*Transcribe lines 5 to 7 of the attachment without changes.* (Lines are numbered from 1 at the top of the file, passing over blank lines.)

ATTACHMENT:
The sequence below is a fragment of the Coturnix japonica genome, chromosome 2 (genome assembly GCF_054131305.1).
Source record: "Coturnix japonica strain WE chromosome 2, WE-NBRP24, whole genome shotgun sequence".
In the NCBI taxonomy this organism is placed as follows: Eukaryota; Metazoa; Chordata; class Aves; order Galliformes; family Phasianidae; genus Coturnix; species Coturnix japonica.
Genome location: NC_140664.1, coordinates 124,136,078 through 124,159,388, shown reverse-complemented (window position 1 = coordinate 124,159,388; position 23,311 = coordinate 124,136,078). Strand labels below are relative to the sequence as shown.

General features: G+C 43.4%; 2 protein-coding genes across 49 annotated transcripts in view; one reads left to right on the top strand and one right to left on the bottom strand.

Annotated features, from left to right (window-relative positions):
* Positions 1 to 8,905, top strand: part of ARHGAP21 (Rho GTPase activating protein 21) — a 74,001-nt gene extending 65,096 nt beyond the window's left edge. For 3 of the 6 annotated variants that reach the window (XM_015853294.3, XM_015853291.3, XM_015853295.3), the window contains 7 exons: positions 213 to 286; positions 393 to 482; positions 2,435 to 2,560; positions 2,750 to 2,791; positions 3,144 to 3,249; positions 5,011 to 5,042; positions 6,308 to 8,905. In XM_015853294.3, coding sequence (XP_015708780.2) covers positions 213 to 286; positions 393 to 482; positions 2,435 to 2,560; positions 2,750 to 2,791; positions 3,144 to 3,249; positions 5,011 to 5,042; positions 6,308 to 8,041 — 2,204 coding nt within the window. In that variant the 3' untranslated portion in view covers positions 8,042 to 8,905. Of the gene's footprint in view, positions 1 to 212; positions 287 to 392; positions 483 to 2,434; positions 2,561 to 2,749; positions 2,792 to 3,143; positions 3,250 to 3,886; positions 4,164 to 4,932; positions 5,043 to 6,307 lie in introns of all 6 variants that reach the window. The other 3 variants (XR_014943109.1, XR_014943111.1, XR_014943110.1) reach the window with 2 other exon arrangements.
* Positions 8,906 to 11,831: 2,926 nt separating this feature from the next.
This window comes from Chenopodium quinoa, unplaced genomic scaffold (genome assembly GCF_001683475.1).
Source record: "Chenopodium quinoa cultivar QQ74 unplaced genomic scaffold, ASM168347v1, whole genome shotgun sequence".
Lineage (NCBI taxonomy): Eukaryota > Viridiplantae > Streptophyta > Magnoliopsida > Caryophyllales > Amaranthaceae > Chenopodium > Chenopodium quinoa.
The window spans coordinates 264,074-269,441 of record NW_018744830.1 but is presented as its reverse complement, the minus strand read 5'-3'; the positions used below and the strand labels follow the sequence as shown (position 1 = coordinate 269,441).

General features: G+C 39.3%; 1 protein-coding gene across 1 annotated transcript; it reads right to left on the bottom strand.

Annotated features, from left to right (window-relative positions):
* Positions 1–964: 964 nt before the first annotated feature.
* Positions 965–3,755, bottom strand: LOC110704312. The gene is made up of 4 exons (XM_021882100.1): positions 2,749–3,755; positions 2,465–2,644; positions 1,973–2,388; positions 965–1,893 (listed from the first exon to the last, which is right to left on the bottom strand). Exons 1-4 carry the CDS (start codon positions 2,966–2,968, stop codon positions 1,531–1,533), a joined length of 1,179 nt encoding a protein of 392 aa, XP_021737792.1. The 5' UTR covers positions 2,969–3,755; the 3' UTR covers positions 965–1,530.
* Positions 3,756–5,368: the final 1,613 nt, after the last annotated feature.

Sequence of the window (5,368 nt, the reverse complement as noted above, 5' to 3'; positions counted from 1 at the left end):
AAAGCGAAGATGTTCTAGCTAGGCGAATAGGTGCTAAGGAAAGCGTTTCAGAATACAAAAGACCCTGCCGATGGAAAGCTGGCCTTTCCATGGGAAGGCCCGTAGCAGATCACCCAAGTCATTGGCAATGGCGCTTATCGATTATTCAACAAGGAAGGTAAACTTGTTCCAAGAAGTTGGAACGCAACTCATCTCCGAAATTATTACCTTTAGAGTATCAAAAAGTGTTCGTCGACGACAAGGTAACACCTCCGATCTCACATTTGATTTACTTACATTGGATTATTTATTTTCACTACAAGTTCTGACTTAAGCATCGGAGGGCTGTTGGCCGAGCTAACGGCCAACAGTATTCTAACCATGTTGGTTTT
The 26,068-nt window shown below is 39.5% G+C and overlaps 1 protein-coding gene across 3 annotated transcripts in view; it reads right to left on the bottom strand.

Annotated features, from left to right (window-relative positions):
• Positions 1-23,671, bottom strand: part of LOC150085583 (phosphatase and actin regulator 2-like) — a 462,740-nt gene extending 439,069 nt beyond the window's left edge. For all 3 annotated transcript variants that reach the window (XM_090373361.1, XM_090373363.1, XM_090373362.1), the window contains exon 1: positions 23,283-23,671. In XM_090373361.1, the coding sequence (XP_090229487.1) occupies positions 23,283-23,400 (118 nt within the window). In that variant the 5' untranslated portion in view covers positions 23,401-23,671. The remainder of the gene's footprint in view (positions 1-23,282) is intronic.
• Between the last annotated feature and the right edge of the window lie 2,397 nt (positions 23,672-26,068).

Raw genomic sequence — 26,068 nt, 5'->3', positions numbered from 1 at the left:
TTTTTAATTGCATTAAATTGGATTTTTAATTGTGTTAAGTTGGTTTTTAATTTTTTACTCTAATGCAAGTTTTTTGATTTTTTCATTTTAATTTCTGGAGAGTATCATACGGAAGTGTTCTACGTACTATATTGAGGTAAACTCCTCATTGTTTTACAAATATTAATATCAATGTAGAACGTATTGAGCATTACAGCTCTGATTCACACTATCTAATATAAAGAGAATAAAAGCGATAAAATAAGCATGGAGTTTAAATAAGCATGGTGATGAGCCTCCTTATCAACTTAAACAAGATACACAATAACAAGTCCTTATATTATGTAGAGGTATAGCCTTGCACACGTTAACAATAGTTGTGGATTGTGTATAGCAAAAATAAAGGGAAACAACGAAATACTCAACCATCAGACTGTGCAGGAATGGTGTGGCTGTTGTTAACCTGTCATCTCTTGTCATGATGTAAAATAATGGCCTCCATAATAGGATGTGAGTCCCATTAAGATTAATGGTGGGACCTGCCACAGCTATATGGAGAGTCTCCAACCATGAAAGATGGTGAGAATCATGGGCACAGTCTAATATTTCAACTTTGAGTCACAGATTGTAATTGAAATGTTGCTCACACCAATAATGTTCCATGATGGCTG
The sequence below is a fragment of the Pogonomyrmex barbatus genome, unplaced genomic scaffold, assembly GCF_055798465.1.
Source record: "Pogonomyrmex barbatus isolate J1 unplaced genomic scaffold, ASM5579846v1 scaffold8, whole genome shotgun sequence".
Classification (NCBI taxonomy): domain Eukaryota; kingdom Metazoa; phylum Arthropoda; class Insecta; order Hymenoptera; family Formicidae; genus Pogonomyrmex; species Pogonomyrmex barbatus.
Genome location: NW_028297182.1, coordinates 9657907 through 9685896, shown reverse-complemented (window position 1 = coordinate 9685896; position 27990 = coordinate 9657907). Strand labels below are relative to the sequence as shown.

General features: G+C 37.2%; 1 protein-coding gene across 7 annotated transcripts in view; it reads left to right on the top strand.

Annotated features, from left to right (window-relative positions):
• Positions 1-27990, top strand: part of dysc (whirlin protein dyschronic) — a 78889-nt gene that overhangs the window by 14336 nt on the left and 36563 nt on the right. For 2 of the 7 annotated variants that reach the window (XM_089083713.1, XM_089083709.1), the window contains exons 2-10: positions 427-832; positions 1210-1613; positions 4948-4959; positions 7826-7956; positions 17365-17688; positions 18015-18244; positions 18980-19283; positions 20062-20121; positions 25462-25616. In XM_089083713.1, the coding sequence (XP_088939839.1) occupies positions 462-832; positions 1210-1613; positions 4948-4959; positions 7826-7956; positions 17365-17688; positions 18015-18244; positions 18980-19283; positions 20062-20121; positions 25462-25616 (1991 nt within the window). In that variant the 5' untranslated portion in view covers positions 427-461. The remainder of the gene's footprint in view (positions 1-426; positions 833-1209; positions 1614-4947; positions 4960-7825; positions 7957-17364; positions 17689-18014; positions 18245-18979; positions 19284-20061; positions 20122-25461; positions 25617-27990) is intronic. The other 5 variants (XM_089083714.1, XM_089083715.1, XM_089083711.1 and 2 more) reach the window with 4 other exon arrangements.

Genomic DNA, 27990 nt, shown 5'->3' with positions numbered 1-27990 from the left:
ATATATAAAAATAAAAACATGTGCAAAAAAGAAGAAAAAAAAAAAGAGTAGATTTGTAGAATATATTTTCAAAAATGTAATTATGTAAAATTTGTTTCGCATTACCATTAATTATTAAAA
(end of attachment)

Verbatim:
General features: G+C 43.4%; 2 protein-coding genes across 49 annotated transcripts in view; one reads left to right on the top strand and one right to left on the bottom strand.

Annotated features, from left to right (window-relative positions):
* Positions 1 to 8,905, top strand: part of ARHGAP21 (Rho GTPase activating protein 21) — a 74,001-nt gene extending 65,096 nt beyond the window's left edge. For 3 of the 6 annotated variants that reach the window (XM_015853294.3, XM_015853291.3, XM_015853295.3), the window contains 7 exons: positions 213 to 286; positions 393 to 482; positions 2,435 to 2,560; positions 2,750 to 2,791; positions 3,144 to 3,249; positions 5,011 to 5,042; positions 6,308 to 8,905. In XM_015853294.3, coding sequence (XP_015708780.2) covers positions 213 to 286; positions 393 to 482; positions 2,435 to 2,560; positions 2,750 to 2,791; positions 3,144 to 3,249; positions 5,011 to 5,042; positions 6,308 to 8,041 — 2,204 coding nt within the window. In that variant the 3' untranslated portion in view covers positions 8,042 to 8,905. Of the gene's footprint in view, positions 1 to 212; positions 287 to 392; positions 483 to 2,434; positions 2,561 to 2,749; positions 2,792 to 3,143; positions 3,250 to 3,886; positions 4,164 to 4,932; positions 5,043 to 6,307 lie in introns of all 6 variants that reach the window. The other 3 variants (XR_014943109.1, XR_014943111.1, XR_014943110.1) reach the window with 2 other exon arrangements.